Going by the name of the National Resistance Forces (NRF), a number of fighters loyal to former president Ali Abdullah Saleh have recently made substantive territorial gains against their former allies in western Yemen. Following the collapse of the Houthi-Saleh alliance that led to the battle of Sana’a in December 2017 (ACLED, 16 February 2018), the Saudi-led coalition has tried to avoid the fragmentation of the forces loyal to late president Saleh, which were left leaderless, in order to harness them in the fight against the Houhtis. The coalition leadership saw in Brigadier General Tareq Mohammed Saleh, nephew of the former president and a former commander of the Presidential Guard, a recognised military figure that could take on this task. First believed to have been killed alongside his uncle on 4 December 2017, Tareq Saleh resurfaced in the south of the country in early 2018, where he was reported to be living under the protection of the Saudi-led coalition (Middle East Eye, 23 January 2018).

With support from the United Arab Emirates (UAE), Tareq Saleh recruited between 3,000-10,000 elite fighters from the Republican Guard and the Central Security Forces, and formed the National Resistance Forces (Motabaat, 21 April 2018; Critical Threats, 24 April 2018). In early April 2018, the NRF arrived at the western coast front of the Yemeni civil war, where they established themselves in the port city of Al Mukha. On April 19, they launched an offensive to the east of the city, backed by UAE forces, the Southern Resistance and the Tihama Resistance. Following the offensive, the NRF have been present in the contiguous districts of Al Mukha, Mawza and Maqbanah, as they aim to secure the areas around Khalid military camp and to retake Al Barah city from pro-Houthi forces.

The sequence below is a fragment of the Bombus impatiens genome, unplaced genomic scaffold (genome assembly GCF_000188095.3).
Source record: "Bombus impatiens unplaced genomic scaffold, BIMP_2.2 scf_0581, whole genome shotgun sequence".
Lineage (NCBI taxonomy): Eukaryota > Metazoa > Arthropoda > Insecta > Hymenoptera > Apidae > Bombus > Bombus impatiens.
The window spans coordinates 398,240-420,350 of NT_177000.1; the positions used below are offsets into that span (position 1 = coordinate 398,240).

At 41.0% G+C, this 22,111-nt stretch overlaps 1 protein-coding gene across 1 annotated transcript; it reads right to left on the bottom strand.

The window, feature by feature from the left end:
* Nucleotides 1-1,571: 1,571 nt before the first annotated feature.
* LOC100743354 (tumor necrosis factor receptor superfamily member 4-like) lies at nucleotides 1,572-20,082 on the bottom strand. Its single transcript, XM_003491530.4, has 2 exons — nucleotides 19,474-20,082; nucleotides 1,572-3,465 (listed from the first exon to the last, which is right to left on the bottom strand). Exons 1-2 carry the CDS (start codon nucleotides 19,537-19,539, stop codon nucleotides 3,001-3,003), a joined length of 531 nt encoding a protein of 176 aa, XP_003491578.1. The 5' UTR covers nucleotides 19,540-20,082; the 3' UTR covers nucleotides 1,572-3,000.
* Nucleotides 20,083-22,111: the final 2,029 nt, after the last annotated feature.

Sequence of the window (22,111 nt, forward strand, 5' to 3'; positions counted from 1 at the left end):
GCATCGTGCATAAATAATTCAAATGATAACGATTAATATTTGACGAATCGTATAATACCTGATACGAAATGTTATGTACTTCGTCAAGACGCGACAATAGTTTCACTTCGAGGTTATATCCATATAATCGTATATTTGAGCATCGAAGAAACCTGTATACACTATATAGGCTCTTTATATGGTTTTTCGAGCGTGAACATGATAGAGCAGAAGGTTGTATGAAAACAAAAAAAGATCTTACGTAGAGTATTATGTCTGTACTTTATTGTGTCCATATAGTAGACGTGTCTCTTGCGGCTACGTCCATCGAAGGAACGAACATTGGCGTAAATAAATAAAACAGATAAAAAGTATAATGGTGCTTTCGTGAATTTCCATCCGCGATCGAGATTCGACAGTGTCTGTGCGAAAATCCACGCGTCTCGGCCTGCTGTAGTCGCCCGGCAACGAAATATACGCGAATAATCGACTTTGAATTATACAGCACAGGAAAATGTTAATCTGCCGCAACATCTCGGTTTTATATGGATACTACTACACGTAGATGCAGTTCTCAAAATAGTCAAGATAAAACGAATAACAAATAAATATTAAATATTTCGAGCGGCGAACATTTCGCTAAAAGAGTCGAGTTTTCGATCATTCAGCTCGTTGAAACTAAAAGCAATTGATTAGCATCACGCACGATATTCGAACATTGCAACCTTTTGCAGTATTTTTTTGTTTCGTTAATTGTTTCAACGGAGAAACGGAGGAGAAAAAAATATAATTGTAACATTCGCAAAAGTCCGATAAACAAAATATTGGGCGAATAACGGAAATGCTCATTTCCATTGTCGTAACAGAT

As shown in Figure 1, the offensive has led to the largest capture of territory by anti-Houthi forces in the districts in a single week since the death of former president Saleh on 4 December 2017[1].

Figure 2 shows that most of the fighting has occurred at the strategic intersection of interior roads that link the cities of Al Mukha, Taiz and Al Hudaydah. Fighting has been concentrated around Khalid military camp, which is adjacent to Al Mukha junction, and north of the camp in Al Hamali area. On May 8, reports emerged that the NRF took control of Al Mukha junction (Twitter, 8 May 2018). This major gain would pave the way for further incursions toward the Houhti-controlled city of Al Barah, which has recently been the target of Saudi-led coalition airstrikes, before the besieged city of Taiz. The control of Al Mukha junction could also open access to an inland road that goes north toward the port city of Al Hudaydah – a controversial target of the Saudi-led coalition since at least April 2017 (Reuters, 5 April 2017) – providing an alternative to moving along the coast, which has so far proven arduous.

However, the arrival of Tareq Saleh’s National Resistance Forces on the western front highlights tensions within the anti-Houthi coalition. On April 15, three days after the NRF arrived in Al Mukha, fatal clashes were reported with Southern Resistance fighters, sparked by the tearing down of a Republican flag by the latter. In Taiz city, where demonstrations took place to denounce the Saudi-led coalition’s alignment with Tareq Saleh, there were reports that the UAE traded its support from its long-time ally the Abu al Abbas Salafi militia for the help of Al Islah, previously considered as an archenemy, in containing popular resentments against the NRF (Al Murasil, 25 April 2018). Looking ahead, the fluidity and fragility of alliances formed by the Saudi-led coalition could send mixed signals to local armed groups.

Find an explanation of ACLED’s methodology for monitoring the conflict in Yemen here.

[1] All territorial gains in this graph represent anti-Houthi gains except when specified otherwise.

Print Friendly, PDF & Email
Tareq Saleh’s National Resistance Forces
Valentin d'Hauthuille
Valentin d'Hauthuille
Middle East Researcher
Valentin d’Hauthuille is a Middle East researcher with ACLED. In his role, he has coded political violence and protest events in all Gulf countries and is now focusing on Yemen and Saudi Arabia. Valentin is fluent in French and English and has an intermediate level in Arabic.
Tagged on:
Back to Analysis